Learning vs. Doing: An Approach in Need of Change

Traditionally, workplace learning and doing have taken place at different times and at different locations. Classroom-based orientation training was provided soon after an employee’s hire, and then at infrequent intervals, at locations physically removed from job sites. With the advent of eLearning, the venue changed from a classroom to the learner’s desktop, but, in both cases, learners have been expected to remember and apply new knowledge and skills when they “return to work”. As many organizations have discovered, this “away from work” approach can be plagued by poor learning retention, insufficient connection to practical workplace needs, and limited on-going access to refresher training.

In some organizations, presentation-based instruction has been augmented with opportunities for on-the-job or “at work” learning such as ad hoc mentoring and access to repositories of often difficult-to-find reference materials.

Today, away from work and at work methods are experiencing extraordinary stresses. Subject matter experts and experienced trainers are in short supply, training budgets are constrained, and workloads are increasing. Under these circumstances, it is understandable that the search is on to find better ways to make training, information and on-the-job support of all kinds available to employees in new, more convenient, more effective and less costly ways. The emerging solution: learning IN the work.

E-Doing: Integrating Learning and On-The-Job Performance Support

An “in-the-work” approach that has particular promise is the integration of learning and on-the-job support by providing a single on-line portal through which employees have access to a number of resources related to their job functions. These may include:

  • Just-in-time instructional modules;
  • Easily searchable reference materials geared to the needs of each job category;
  • As-needed advice and coaching from subject matter experts;
  • Diagnostic and decision-making tools;
  • Templates for the capture of best practices, project records, papers, presentations, frequently asked questions, and other forms of “corporate memory”; and
  • Utilities such as discussion forums and chat rooms to communicate and share information among colleagues.

In this approach – sometime referred to as “E-doing” – the majority of learning consists of continuous “doing” and self-improvement within the workplace, rather than study in a classroom or presentation-based eLearning environment. An “E-doing” Intranet site becomes a frequently used resource that employees consult routinely for daily decision-making, task-focused learning and information sharing. This approach is particularly valuable for workers in high risk or high pressure environments. When they need guidance or a refresher on a particular procedure, it must be available immediately.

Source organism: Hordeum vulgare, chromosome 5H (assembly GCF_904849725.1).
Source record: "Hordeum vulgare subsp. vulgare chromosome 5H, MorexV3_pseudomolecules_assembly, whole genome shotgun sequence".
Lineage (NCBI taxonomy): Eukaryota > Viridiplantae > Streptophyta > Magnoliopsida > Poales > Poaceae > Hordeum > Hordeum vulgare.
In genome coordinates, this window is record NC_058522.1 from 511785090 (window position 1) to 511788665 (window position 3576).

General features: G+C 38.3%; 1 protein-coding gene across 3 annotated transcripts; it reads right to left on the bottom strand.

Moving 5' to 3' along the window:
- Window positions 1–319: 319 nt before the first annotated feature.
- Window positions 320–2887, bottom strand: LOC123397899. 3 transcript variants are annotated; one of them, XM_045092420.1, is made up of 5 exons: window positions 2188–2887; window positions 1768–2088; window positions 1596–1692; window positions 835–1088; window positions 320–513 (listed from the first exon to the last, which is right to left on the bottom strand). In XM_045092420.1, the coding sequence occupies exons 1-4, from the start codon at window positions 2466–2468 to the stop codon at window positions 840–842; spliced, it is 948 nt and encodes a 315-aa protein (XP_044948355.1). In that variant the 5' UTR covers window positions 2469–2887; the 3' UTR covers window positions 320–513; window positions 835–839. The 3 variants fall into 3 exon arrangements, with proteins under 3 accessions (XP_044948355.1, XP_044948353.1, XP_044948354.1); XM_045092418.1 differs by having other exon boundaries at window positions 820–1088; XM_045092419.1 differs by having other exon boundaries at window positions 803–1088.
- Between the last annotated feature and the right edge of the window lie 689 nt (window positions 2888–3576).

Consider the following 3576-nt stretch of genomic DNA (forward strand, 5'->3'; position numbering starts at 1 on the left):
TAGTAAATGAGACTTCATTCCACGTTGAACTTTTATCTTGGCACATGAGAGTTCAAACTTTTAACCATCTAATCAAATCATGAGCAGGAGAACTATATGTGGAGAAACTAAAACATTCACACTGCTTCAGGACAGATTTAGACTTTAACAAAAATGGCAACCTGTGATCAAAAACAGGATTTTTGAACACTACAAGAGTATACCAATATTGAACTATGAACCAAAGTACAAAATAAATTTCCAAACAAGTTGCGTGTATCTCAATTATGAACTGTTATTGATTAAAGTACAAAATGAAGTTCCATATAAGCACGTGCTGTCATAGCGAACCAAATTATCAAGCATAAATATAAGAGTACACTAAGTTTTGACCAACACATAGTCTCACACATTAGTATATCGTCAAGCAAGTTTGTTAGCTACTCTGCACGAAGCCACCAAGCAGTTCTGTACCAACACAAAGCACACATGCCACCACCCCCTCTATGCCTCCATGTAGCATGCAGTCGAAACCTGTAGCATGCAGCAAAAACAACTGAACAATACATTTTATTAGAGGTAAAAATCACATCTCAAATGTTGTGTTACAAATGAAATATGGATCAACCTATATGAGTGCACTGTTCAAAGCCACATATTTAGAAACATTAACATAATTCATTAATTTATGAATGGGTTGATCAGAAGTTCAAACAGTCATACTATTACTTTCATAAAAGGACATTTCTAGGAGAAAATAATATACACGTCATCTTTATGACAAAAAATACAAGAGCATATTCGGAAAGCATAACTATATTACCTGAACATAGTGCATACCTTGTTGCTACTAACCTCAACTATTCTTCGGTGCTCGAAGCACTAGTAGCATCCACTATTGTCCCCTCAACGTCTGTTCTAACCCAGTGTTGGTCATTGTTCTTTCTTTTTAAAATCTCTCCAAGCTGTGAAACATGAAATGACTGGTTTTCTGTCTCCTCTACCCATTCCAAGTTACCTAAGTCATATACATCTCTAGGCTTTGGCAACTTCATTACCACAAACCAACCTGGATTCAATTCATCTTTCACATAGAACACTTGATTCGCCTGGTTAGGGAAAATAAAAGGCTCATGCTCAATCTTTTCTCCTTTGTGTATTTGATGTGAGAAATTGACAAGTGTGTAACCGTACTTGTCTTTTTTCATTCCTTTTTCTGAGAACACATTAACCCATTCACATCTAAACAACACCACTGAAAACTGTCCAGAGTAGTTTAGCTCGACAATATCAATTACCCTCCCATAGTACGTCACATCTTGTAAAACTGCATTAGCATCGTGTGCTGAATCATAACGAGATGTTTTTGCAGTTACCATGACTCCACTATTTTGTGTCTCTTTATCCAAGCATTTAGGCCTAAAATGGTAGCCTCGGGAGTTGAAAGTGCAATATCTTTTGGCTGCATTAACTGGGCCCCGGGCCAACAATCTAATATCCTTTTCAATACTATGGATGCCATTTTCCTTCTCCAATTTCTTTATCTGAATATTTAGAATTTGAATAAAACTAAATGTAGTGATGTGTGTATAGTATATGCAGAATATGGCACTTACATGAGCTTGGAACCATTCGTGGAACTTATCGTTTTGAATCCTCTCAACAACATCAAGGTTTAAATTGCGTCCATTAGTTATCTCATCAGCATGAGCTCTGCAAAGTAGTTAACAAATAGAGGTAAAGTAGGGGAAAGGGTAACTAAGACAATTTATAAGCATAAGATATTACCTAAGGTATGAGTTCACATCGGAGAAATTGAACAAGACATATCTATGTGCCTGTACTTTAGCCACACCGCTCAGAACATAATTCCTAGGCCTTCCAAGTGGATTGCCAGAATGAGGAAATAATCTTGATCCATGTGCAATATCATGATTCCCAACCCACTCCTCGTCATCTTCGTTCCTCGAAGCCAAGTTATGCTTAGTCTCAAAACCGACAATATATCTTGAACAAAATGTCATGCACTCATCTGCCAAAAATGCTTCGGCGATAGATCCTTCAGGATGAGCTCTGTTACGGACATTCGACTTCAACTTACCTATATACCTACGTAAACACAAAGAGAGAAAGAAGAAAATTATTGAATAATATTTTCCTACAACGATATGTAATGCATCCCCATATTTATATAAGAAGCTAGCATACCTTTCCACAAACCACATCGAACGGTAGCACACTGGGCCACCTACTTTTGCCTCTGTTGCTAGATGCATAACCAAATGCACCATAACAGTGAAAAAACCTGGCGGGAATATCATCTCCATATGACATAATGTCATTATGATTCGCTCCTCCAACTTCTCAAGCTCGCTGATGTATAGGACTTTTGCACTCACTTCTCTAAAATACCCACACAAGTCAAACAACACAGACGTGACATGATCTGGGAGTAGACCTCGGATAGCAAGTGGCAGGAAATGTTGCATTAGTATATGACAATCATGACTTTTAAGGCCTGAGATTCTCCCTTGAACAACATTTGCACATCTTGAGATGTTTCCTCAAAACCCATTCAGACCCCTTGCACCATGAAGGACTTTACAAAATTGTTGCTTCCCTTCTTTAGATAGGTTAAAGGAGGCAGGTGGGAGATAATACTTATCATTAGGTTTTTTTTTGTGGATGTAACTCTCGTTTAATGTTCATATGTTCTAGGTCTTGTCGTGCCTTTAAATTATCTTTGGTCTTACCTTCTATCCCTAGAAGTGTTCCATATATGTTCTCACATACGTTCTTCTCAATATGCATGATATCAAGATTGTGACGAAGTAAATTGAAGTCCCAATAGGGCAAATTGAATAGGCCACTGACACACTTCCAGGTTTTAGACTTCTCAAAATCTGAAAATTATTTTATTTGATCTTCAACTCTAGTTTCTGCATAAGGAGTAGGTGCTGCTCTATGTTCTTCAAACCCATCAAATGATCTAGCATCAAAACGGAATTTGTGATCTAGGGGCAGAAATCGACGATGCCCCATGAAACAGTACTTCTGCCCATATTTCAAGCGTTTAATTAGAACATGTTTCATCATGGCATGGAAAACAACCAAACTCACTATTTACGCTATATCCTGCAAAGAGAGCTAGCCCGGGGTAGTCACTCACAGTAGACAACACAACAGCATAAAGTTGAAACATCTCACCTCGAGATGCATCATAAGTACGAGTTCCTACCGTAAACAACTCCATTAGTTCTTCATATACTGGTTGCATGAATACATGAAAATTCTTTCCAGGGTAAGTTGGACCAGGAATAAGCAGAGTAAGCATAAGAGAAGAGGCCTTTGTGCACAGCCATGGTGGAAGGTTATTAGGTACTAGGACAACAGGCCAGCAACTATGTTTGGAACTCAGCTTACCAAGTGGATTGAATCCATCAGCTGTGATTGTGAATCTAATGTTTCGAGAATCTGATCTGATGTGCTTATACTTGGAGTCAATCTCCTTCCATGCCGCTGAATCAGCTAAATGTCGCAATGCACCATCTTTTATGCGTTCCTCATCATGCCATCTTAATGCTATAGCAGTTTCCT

If workers in one job category are permitted access to resources assembled for other job categories as well, an E-Doing site can also serve as a competency development, career development, and succession planning tool.

Why Consider This Approach?

The E-doing approach is promising for a number of reasons.

  • E-doing links learning and information resources directly with work. This improves employee performance by providing coaching at the time a task must be performed.
  • The approach gives employees increased control over their own learning. In today’s workplace, employees are expected to manage and develop their skills and employability.
  • E-doing provides flexibility. Employees don’t have to fit themselves into pre-scheduled classes that may cover more than they need to know at present. Instead, they can receive modules of information and learning that fit their current needs.
  • E-doing encourages information sharing, collaboration and interaction. This is an important benefit for team building and creating a sense of shared purpose.
  • The organization can achieve significant savings. It is cost-effective to use existing information and communications technologies to deliver training and support materials. In addition, significant savings stem from reduced travel expenses, less employee time off work, and lower expenditures on other forms of training and communication.
  • E-doing, if properly implemented, results in improved learning outcomes and productivity, and reduced safety and compliance accidents and infringements.

The E-doing approach shows real promise as a means to bridge the gap that has tended to separate learning and information from work. While this approach is not meant to entirely replace face-to-face instruction and on-the-job support, it is an excellent complement to it. In many instances, employees themselves will find it the best way to learn new skills and solve problems on the job.